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Comparing Four Methods of Correcting GPS Data: DGPS, WAAS, L-Band, and Postprocessing

Postprocessed GPS Data

While DGPS reference stations transmit GPS error corrections in real time, it’s also possible to save the correction information in files that can be used to correct GPS data days, weeks, or months after the data has been collected.

Software designed to use these files can compare the time a GPS location was recorded with the error correction for that time and apply the appropriate corrections to all locations collected with the roving GPS receiver. The corrected locations are more accurate than the locations collected by the roving receiver because much of the error identified in table 1 has been removed.

The National Geodetic Survey, an office of the National Oceanic and Atmospheric Administration’s National Ocean Service, coordinates a network of continuously operating reference stations (CORS, figure 3) that provide GPS carrier phase and code range measurements for correcting GPS data throughout the United States and its territories.

[map] locations of CORS acrosss the U.S.

Figure 3—Location of National Geodetic Survey continuously
operating reference stations (CORS) across the United States.

The correction files can be found at the Web site: http://www.ngs.noaa.gov/CORS/.

The USDA Forest Service also has a site with these files: http://www.fs.fed.us/database/gps/clickmap/cbsmap.htm.

Test Results

DGPS Beacon Corrections—The U.S. Coast Guard beacon signal can usually be obtained through canopy even when the station is as far as 350 miles away. Accuracy does depend on the distance from the GPS receiver to the beacon station. A good rule of thumb is that there is 1 meter of additional error for each 160 kilometers the receiver is from the beacon station. Typically, that error will be opposite the beacon station’s direction from the receiver. Figure 4 shows the approximate magnitude and direction of errors for positions acquired using different beacon reference stations under an open canopy at the MTDC GPS test course in Missoula. Figure 5 shows the locations of the beacon stations with respect to the MTDC GPS test course.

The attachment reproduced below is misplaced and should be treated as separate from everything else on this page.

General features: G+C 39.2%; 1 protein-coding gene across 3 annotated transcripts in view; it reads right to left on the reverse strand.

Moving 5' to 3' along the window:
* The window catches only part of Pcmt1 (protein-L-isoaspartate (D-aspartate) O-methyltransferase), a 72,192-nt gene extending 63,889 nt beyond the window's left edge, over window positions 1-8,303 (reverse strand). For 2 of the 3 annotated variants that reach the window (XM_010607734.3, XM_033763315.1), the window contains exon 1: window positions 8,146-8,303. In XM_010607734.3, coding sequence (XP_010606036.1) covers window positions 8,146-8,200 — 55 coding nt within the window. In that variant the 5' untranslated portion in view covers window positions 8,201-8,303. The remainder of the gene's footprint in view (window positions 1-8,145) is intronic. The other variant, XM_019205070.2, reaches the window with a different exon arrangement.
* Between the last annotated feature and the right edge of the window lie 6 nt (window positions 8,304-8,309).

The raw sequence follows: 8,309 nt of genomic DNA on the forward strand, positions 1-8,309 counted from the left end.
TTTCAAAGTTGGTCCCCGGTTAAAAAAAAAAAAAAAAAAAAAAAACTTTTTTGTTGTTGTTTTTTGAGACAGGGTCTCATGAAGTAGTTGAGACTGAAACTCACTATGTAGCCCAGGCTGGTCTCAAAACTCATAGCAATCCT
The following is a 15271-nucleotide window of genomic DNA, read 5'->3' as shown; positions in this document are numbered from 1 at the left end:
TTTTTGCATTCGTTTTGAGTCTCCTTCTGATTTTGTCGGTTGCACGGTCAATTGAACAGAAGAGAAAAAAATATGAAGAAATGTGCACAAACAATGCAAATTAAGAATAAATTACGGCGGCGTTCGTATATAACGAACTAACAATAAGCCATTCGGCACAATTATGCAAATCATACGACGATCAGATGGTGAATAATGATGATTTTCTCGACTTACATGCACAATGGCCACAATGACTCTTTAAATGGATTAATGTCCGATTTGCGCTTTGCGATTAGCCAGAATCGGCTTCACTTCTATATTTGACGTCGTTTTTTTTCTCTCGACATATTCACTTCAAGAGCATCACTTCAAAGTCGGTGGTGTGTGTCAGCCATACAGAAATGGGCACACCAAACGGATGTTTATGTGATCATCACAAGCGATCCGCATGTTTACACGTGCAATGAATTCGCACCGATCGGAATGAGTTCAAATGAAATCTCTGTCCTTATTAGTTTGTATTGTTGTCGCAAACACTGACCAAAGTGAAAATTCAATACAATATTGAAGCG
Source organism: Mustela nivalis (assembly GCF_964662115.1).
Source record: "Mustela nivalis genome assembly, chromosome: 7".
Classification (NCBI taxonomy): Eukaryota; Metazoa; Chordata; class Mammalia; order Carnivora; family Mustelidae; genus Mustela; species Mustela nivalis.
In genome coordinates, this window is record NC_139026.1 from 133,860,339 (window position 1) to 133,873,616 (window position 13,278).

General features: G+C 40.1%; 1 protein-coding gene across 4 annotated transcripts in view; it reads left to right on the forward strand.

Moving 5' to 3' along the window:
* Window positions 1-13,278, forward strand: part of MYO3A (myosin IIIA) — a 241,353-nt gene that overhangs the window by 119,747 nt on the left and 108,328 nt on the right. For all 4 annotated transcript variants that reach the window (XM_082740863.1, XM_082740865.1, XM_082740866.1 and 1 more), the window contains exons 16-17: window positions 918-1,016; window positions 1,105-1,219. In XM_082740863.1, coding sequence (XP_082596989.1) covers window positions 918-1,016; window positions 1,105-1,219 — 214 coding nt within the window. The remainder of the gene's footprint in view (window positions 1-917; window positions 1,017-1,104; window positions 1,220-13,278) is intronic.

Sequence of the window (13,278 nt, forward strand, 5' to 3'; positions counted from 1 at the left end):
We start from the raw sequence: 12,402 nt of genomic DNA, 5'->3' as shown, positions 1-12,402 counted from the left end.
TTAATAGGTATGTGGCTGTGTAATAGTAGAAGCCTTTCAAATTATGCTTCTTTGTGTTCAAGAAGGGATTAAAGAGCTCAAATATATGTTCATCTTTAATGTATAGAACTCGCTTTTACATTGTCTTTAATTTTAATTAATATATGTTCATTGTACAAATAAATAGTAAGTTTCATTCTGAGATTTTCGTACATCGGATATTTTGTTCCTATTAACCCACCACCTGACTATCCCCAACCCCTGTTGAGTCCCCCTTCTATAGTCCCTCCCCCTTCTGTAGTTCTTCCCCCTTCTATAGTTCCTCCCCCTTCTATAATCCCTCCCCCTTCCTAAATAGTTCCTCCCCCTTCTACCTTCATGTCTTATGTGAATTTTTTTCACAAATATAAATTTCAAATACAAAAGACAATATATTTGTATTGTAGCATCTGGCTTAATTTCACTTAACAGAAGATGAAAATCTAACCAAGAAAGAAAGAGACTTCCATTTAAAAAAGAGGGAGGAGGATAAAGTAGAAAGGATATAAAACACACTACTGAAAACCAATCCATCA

[diagram] magnitude and direction of position errors

Figure 4—The approximate magnitude and direction of
position errors when using different beacon stations
to correct a position collected in Missoula at the MTDC
survey point. The most accurate corrections will
usually be from the closest beacon station.

[map] locations of DGPS beacon stations in WA, ID, and MT

Figure 5—The location of DGPS beacon stations
that are closest to the Forest Service's GPS test
courses in Montana and Idaho.

WAAS—WAAS works well if the sky is unobstructed. In the northern United States, an obstruction to the south at an elevation more than 15 degrees above the horizon can degrade the WAAS signal reception. It can take up to 20 minutes to obtain a lock on WAAS satellites.

L-Band Corrections—Satellite-based L-band corrections may have the same problems as WAAS corrections, depending on their source. If a L-band service provider uses satellites in low-Earth orbits, reception may be better than from WAAS satellites orbiting at higher altitudes.

Postprocessing—Postprocessing provides the best accuracy if real-time information is not needed.